The travel app has taken a new turn -- Justin Kuzma and his pals have created what might be a first. They get together every weekend to cook and come up with projects like new web designs and new apps. Their latest app, Country Perfume, is a different kind of travel guide to Vermont, their home state.
Lynne Rossetto Kasper: What is Country Perfume?
Justin Kuzma: Country Perfume is an app that came out of a 24-hour programming hackathon challenge that we did last fall. The goal of this challenge was to get a whole bunch of programmers and designers together and create something for the state of Vermont. We took a website that had all the cheese farms in Vermont -- the Vermont Cheese Council website -- and we wanted to find a way to display the state in a more interesting way on the phone.
One of the designers who worked on the team, Brad, told a story about riding in the car with his mom when he was younger. They drove by a Vermont dairy farm and he scrunched up his nose in disgust. His mom said, “That’s country perfume, Brad. You can’t get that anywhere.”
So we had this idea to classify the different farms by their smell. We looked at all the farms and said, “Maybe the smell changes based on the number of cows or goats or sheep at these farms.”
LRK: So what does the app look like? How does it work?
JK: The app presents you with a picture of the state of Vermont and overlaid on the map are all these circles. These circles represent what we like to call smell clouds, or the regions that you need to stand in to smell the farm. The app will take wind data around the farm and change the shape of the smell clouds so you can actually see where you need to be standing, depending on the wind, to smell these farms.
LRK: You have to hope that they are harvesting hay instead of other things. Essentially this is a way of touring the dairy land of Vermont and finding cheesemakers.
JK: Right, it’s a way to look at the map. We weren’t aware of the number of cheese farms in Vermont when we started doing this. Once we got them out on the map, we were really surprised to see how they are scattered over the entire state. You can select the farm and it will give you the rough acreage of the farm as well as the address. You can call the farm directly through the app. You can also get directions to the farm and it lists all of the cheeses that the farm makes and sells.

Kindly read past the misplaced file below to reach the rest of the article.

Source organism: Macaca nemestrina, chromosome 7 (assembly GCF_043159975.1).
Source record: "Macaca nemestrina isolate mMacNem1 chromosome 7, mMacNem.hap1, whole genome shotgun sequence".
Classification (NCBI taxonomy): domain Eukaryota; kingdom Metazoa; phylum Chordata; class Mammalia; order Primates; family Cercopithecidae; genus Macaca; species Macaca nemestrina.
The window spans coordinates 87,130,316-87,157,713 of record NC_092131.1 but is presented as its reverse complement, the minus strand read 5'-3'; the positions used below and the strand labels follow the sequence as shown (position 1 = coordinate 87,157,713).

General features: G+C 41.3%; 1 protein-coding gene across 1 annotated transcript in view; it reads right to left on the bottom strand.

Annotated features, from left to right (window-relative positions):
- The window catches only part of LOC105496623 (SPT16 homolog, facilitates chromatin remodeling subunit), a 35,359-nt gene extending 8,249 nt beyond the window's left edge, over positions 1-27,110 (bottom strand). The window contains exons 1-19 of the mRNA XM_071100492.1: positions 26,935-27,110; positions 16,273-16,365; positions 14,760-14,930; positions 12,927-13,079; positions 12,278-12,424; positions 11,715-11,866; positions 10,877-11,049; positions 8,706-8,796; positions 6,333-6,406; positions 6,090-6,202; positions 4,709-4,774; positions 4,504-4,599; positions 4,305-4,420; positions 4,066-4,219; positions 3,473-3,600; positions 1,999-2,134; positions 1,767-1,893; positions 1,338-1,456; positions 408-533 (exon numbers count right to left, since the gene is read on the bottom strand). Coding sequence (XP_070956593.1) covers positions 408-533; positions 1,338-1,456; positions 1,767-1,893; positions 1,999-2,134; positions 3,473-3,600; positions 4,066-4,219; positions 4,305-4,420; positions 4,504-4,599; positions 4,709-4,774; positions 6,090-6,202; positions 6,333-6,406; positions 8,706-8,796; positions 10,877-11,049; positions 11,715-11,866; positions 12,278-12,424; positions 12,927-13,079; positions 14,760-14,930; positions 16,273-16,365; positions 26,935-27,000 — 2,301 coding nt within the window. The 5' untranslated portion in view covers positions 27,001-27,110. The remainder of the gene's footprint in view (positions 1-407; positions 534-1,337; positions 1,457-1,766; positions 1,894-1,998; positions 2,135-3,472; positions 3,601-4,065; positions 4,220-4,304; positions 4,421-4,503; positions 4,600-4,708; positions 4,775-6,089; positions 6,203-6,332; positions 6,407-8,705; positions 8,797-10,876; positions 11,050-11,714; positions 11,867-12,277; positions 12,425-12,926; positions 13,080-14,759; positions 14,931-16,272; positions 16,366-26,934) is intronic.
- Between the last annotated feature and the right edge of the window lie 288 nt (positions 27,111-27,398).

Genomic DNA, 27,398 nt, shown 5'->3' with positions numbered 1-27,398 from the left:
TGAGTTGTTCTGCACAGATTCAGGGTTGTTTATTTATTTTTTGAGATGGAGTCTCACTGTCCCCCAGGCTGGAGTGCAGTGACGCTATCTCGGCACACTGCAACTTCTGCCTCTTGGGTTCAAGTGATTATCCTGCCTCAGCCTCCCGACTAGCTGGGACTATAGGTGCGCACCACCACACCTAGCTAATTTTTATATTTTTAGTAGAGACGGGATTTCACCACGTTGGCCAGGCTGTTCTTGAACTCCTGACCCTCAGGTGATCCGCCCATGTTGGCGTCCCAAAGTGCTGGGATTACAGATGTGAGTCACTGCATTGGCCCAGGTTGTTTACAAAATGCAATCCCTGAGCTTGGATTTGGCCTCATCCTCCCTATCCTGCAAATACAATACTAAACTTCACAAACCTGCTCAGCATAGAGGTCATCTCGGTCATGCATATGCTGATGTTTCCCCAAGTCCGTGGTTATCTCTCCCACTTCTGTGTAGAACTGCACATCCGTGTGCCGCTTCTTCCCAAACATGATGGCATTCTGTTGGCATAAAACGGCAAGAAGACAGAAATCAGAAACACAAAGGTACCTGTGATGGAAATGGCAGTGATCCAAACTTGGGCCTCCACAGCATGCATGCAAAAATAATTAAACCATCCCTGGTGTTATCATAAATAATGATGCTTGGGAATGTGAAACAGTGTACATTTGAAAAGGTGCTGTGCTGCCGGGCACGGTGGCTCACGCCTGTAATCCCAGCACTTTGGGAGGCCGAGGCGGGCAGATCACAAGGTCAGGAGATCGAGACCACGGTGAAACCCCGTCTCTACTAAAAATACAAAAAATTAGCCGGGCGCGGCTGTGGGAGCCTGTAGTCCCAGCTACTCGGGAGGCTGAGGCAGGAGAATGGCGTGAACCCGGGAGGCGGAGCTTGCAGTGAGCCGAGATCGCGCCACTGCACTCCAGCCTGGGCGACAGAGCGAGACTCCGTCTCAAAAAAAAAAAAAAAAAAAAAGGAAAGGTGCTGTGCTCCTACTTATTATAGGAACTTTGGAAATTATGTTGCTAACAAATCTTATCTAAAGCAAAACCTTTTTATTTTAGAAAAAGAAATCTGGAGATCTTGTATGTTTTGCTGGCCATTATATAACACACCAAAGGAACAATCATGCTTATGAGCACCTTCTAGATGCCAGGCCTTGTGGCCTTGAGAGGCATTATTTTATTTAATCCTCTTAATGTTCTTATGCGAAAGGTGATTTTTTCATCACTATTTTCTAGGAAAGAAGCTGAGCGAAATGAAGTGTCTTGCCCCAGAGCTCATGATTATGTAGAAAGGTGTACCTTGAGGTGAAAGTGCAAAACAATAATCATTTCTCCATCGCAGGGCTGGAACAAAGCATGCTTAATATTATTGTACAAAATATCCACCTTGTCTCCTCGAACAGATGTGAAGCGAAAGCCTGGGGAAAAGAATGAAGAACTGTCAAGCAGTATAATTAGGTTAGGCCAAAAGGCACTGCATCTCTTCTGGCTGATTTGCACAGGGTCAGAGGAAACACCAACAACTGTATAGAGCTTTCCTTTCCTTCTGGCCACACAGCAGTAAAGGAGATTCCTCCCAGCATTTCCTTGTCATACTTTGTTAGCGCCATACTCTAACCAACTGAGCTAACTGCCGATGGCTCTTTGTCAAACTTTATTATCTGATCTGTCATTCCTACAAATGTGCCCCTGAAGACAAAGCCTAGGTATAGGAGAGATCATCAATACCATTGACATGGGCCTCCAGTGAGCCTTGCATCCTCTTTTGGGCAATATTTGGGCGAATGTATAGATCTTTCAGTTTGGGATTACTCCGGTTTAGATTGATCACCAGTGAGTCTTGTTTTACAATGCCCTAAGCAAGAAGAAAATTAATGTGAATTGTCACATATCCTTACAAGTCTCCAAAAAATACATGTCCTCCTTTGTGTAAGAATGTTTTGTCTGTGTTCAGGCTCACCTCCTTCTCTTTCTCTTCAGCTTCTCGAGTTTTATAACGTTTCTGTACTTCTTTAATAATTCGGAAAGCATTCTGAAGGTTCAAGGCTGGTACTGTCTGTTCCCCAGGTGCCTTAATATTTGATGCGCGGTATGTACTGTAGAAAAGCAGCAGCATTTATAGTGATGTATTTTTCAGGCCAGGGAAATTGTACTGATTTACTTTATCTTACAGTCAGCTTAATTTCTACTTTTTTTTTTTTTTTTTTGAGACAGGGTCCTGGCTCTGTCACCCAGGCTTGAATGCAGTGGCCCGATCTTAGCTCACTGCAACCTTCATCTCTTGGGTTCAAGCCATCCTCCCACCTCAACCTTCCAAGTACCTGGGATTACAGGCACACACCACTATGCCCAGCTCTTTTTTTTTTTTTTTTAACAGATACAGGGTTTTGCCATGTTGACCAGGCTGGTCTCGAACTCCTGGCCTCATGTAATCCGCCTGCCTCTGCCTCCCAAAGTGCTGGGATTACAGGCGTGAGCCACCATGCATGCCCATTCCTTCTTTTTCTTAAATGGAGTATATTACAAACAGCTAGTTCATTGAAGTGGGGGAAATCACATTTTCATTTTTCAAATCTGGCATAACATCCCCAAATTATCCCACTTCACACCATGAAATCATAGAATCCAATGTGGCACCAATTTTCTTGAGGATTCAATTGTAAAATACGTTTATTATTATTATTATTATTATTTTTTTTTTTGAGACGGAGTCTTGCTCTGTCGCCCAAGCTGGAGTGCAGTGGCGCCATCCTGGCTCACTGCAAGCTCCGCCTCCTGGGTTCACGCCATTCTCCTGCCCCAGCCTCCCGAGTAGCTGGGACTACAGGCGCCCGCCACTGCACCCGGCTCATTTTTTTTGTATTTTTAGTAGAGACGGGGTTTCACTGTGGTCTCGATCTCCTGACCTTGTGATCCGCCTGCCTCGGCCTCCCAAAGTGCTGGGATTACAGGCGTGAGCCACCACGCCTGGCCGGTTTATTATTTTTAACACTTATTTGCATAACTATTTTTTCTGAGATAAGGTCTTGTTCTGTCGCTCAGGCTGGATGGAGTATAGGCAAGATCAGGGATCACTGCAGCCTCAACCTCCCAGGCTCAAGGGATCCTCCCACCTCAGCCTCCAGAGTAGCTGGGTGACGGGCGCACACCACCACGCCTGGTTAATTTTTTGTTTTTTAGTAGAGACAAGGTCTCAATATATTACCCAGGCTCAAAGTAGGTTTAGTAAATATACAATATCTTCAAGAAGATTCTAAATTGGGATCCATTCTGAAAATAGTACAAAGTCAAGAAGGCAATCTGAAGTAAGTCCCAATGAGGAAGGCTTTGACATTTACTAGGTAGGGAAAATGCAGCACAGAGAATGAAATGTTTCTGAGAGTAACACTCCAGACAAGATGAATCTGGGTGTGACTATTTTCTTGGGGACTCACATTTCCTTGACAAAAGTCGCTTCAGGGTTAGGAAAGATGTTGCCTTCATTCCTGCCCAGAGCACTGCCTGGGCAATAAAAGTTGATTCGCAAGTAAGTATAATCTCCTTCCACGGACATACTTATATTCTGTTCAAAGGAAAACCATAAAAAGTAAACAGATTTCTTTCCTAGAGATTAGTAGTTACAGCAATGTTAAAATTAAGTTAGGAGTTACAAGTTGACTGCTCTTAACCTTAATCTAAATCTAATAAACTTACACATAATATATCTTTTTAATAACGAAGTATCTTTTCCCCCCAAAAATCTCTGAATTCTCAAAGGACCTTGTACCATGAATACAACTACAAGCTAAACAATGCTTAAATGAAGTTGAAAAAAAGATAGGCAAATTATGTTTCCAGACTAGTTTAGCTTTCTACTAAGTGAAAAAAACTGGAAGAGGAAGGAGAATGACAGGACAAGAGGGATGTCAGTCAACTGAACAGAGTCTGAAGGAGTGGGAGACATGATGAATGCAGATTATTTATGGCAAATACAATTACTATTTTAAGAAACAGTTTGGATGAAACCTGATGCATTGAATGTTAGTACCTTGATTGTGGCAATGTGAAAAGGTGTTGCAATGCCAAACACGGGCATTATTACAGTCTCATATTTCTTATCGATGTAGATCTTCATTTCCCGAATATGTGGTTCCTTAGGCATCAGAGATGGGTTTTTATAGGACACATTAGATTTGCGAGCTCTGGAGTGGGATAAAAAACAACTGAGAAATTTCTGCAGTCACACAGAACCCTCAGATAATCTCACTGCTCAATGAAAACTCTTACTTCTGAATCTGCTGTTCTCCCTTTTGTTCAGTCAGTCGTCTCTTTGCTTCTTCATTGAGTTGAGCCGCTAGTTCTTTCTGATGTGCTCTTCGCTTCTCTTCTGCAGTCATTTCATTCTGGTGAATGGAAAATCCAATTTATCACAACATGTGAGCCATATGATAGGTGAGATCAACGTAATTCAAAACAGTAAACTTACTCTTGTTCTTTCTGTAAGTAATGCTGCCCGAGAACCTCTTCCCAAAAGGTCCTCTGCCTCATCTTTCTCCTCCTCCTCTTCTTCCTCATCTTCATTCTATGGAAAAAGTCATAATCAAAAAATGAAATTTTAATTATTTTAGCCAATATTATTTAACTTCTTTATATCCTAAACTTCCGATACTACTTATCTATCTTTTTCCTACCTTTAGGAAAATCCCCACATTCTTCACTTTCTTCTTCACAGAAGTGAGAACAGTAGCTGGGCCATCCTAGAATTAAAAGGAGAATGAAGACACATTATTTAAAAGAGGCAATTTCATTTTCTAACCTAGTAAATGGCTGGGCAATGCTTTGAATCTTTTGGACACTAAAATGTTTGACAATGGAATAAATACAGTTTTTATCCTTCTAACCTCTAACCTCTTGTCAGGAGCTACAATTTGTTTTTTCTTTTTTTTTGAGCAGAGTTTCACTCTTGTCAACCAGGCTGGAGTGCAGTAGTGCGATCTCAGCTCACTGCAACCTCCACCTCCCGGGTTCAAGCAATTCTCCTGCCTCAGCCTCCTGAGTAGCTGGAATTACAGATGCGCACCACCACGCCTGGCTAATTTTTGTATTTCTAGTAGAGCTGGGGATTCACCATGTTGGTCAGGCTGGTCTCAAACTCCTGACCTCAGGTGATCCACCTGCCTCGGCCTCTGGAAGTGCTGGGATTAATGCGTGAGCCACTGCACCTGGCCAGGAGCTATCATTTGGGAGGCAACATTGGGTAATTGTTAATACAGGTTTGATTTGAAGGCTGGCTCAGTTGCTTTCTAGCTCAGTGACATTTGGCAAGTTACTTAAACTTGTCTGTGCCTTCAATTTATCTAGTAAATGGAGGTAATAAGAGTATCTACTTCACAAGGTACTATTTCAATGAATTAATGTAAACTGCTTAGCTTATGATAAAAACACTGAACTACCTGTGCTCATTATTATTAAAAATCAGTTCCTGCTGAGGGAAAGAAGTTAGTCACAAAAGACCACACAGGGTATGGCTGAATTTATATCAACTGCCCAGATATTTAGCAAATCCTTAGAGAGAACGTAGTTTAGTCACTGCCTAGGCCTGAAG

LRK: So if I want to buy right from the producer, I can use the app to do it?
JK: You can use the app to give them a call and find out where to get it.
LRK: How much does it cost?
JK: It’s free. We just want people to laugh.
LRK: I think you are going to get that. We actually had a scientist on the show from England who takes people on smell tours of cities, and it’s a whole different level of awareness when you start really focusing on scents.
JK: When we were making the app over 24 hours, we found ourselves Googling, "What does sheep manure smell like?" around 3 a.m. We were laughing pretty hard.
LRK: Is the next project the perfume of New Hampshire?
JK: We are not sure. The six of us are from New England, so we might look into expanding into other app ideas in other states.
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Lynne Rossetto Kasper has won numerous awards as host of The Splendid Table, including two James Beard Foundation Awards (1998, 2008) for Best National Radio Show on Food, five Clarion Awards (2007, 2008, 2009, 2010, 2014) from Women in Communication, and a Gracie Allen Award in 2000 for Best Syndicated Talk Show.